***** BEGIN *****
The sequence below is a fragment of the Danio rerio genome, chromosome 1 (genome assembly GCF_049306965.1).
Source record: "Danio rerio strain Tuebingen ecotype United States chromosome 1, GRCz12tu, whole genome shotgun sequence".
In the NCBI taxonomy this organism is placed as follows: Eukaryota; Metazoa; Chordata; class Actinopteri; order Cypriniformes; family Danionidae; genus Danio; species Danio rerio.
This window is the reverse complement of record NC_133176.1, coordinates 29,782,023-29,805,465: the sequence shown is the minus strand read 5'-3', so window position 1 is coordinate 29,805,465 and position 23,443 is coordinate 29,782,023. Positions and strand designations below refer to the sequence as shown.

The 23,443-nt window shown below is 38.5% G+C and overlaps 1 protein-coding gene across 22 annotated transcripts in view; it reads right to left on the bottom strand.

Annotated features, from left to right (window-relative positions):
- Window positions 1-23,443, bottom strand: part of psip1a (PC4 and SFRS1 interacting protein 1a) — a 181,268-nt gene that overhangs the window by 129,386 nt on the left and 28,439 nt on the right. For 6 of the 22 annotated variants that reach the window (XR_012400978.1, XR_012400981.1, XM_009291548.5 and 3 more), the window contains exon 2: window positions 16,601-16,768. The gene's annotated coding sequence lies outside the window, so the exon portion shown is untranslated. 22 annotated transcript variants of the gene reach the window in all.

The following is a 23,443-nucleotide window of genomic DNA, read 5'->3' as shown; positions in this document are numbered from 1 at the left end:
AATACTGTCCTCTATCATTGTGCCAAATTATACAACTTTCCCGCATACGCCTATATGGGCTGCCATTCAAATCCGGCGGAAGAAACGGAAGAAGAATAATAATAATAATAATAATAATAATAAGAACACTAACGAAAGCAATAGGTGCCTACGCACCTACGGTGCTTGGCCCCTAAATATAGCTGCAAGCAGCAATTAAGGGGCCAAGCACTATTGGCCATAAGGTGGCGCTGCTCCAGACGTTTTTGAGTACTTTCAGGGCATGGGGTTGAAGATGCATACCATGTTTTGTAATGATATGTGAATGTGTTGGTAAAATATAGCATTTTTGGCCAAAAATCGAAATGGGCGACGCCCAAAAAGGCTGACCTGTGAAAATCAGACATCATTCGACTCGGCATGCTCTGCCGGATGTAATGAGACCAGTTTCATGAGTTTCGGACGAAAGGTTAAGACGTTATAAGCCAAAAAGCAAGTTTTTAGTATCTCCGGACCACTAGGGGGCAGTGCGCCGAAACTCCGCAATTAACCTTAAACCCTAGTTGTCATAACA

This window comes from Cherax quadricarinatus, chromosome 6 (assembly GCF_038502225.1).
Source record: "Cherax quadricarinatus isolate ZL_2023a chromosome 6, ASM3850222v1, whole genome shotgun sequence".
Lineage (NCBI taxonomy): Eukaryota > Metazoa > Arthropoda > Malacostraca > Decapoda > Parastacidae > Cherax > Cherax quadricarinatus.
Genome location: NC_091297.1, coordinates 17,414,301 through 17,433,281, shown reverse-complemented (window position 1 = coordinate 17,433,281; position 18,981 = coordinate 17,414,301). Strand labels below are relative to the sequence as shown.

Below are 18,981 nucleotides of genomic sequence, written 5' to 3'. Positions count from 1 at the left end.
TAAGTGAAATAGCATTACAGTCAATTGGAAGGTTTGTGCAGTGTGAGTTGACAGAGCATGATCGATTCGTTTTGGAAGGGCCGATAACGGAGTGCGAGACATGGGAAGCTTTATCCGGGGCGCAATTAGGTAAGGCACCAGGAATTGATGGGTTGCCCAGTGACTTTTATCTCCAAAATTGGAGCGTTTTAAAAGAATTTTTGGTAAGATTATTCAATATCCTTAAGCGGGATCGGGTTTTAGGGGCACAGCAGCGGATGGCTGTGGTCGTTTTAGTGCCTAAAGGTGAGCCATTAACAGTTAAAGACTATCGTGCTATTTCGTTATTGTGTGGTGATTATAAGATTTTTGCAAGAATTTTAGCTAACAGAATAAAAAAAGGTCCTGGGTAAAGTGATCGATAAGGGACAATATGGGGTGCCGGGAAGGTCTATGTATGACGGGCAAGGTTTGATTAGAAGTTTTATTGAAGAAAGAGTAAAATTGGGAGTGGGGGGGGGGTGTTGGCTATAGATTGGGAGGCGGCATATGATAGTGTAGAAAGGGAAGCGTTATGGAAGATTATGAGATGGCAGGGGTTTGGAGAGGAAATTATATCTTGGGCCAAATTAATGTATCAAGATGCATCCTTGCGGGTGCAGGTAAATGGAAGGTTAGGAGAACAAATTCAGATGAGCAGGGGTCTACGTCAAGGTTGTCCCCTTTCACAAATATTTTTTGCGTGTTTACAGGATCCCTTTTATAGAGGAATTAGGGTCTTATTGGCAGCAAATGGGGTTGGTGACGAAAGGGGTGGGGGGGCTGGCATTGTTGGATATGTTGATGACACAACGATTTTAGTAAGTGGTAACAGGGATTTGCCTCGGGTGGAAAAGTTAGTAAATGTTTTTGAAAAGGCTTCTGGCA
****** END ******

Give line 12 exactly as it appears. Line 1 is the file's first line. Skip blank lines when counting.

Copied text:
Lineage (NCBI taxonomy): Eukaryota > Metazoa > Arthropoda > Malacostraca > Decapoda > Parastacidae > Cherax > Cherax quadricarinatus.